Lack of control  

Stress levels increase when employees feel powerless over their work and performance targets. To avoid this, foster a supportive workplace culture. Empower employees to voice their concerns and contribute to the company’s decision-making. 

Unsupportive work relationships 

Tension in the workplace raises stress. Conflict between colleagues or supervisors creates poor relationships and a toxic work atmosphere, making it harder for employees to effectively collaborate. Plan team-building activities to strengthen workplace relationships and reduce friction among team members.

Poor communication 

Work stress is often linked to poor communication from management, such as a lack of clear instructions to complete tasks. To avoid stressful misunderstandings and mistakes, practice effective communication with your team via regular check-ins and accessible communication channels, such as a public, threaded discussion board. Effective communication empowers team members and reduces the likelihood of unnecessary and costly errors. 

Job insecurity 

Worries about job stability and layoffs can overwhelm employees. To mitigate this stress and alleviate team members’ fears about losing their jobs, be transparent about the company’s performance and long-term goals. Regular professional development and training opportunities will go the extra mile to help employees feel secure.  

How to deal with stress at work: 6 tips  

As a project manager, stress management will yield happier employees and clients. Here are six practical tips to mitigate stress:

  1. Recognize the signs of stress: Watch your team for indicators of stress, like changes in behavior or increased absenteeism. Encourage staff to communicate with leadership and each other about their stressors so everyone feels more comfortable and supported. 

  2. Encourage well-being practices: Promote activities that support your team’s physical and mental health. These can include everything from mindfulness meditation to taking paid time off, going to the gym, eating healthy meals, and stepping out for breaks during the workday.  

  3. Be a working project manager and democratize project information: Get involved in the projects you’re managing. Ensure your team has all the information they need to collaborate during every step of the process, from brainstorming to project delivery. 

  4. Use tools to manage stress: Leverage project management tools like a prioritization matrix to organize tasks. This framework uses a two-by-two, four-quadrant grid to identify critical project tasks. Use workflow automation to automate tedious tasks and save employees from arduous and repetitive work.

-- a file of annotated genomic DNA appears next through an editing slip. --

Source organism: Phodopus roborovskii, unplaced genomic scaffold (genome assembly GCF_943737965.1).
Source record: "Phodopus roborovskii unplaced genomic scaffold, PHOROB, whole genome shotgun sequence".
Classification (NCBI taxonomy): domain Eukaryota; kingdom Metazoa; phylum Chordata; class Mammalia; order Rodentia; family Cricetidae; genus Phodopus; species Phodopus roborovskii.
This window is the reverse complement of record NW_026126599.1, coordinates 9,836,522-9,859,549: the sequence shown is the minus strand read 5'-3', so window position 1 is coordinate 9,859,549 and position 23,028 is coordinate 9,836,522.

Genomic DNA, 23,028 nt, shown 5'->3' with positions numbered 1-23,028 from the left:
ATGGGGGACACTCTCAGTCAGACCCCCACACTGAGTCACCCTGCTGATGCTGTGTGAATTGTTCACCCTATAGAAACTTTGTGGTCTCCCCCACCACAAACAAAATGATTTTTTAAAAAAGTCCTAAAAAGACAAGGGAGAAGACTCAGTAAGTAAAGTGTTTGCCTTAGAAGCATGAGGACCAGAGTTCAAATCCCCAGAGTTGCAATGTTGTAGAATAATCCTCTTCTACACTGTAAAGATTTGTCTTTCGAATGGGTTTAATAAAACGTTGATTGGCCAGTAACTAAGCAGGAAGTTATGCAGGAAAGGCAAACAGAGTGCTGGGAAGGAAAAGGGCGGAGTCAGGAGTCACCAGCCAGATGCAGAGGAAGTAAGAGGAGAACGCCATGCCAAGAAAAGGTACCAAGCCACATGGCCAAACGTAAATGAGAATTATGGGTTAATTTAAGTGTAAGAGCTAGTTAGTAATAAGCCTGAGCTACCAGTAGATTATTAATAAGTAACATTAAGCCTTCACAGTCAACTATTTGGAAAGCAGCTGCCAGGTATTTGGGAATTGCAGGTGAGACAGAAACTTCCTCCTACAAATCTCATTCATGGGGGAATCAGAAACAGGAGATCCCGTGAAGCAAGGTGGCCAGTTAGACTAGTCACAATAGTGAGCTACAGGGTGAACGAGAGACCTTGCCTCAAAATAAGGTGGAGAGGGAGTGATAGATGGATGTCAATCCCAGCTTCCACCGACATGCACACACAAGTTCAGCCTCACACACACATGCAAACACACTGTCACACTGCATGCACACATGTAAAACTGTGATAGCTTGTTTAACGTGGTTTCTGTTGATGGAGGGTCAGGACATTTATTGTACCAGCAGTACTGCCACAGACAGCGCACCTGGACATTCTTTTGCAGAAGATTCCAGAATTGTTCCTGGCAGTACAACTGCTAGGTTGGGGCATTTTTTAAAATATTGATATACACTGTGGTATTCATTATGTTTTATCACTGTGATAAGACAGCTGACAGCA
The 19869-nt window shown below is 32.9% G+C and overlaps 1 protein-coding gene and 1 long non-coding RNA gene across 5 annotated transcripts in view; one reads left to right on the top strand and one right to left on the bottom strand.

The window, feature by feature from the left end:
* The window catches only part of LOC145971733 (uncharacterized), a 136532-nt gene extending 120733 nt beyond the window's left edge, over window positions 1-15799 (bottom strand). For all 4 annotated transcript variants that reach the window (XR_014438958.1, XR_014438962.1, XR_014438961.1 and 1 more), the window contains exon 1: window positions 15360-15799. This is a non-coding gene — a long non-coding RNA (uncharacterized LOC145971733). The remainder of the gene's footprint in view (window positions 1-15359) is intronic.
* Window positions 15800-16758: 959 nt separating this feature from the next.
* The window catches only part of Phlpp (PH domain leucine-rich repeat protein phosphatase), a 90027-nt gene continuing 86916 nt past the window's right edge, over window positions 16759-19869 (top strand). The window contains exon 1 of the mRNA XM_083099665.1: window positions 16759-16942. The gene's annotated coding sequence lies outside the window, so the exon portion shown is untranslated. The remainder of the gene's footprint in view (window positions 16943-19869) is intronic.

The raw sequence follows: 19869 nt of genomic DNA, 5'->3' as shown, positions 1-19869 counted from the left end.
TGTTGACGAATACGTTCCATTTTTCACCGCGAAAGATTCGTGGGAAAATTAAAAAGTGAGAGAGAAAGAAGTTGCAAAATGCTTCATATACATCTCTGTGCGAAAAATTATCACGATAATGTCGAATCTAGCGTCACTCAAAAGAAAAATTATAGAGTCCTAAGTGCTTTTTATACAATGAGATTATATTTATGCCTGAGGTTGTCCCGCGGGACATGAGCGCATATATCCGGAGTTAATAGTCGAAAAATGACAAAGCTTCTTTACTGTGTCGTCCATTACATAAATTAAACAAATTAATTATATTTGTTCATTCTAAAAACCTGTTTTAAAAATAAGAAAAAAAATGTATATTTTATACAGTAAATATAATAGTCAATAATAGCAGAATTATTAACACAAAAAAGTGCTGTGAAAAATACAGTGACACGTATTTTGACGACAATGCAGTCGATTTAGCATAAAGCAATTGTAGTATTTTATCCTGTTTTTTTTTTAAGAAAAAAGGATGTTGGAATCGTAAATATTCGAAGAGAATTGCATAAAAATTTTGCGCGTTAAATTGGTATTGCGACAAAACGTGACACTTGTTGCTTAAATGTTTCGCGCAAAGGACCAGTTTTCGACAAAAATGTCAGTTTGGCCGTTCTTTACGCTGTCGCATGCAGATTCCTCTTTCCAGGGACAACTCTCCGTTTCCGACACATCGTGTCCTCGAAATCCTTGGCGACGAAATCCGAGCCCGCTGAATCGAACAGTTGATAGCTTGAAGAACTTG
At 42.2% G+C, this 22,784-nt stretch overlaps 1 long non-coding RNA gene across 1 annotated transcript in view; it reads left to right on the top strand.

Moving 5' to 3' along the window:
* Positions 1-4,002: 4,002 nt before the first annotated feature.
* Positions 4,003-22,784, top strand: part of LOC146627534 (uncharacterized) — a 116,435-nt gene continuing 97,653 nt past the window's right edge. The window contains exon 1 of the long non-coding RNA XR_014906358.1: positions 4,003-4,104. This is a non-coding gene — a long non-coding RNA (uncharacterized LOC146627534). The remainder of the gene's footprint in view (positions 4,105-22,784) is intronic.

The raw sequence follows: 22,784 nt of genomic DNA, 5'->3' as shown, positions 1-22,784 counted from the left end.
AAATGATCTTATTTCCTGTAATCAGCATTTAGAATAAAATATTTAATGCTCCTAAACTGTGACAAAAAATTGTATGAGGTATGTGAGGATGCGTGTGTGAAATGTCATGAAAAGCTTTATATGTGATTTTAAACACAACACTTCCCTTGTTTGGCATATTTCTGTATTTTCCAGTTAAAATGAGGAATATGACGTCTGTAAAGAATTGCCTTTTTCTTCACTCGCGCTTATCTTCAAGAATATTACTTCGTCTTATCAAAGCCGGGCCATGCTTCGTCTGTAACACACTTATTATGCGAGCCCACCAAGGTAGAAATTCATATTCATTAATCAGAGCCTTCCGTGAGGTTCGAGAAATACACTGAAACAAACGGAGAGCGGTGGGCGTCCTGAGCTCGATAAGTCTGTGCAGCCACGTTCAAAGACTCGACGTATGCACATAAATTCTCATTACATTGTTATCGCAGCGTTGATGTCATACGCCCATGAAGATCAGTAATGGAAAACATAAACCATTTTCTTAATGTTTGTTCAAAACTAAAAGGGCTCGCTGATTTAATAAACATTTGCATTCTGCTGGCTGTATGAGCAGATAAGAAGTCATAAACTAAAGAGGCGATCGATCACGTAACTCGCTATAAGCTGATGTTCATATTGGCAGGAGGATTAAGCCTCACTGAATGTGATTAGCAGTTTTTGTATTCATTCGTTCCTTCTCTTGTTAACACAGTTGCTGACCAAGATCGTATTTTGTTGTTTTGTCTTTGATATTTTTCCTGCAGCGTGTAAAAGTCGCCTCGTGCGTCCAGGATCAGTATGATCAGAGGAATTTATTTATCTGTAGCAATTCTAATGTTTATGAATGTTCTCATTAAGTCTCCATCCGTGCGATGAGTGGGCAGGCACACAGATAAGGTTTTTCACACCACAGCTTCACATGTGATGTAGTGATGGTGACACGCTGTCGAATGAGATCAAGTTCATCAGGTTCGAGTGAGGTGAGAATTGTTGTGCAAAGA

5. Plan ahead: Time management and organization are crucial for preventing work stress. Set realistic deadlines, prioritize tasks, and allocate time for unforeseen challenges. Planning ahead helps you distribute workloads evenly and avoid last-minute rushes that can cause significant stress.

  6. Maintain work-life balance: Encourage your team to establish clear boundaries between their work and personal lives, and do the same yourself. Set a positive example by disconnecting after work hours, getting enough sleep, and making time for your hobbies.

Is project management stressful?

Stress is inevitable for project managers and other leadership or management professionals. Fortunately, you are uniquely positioned to minimize and mitigate stress for yourself and your team. Although there’s no one-size-fits-all stress management approach for project teams, improving your team’s communication and collaboration skills will go a long way.  

Use Tempo to get the most out of your projects 

Streamline project management – and manage work stress – with Tempo’s suite of tools. Use Strategic Roadmapsd to make boardroom-ready project roadmaps that minimize uncertainty within your team. Or leverage Portfolio Manager to project risk and allocate resources efficiently, ensuring balanced workloads. Keep stakeholders updated and boost communication with Custom Charts for Jira, which maximizes project insights.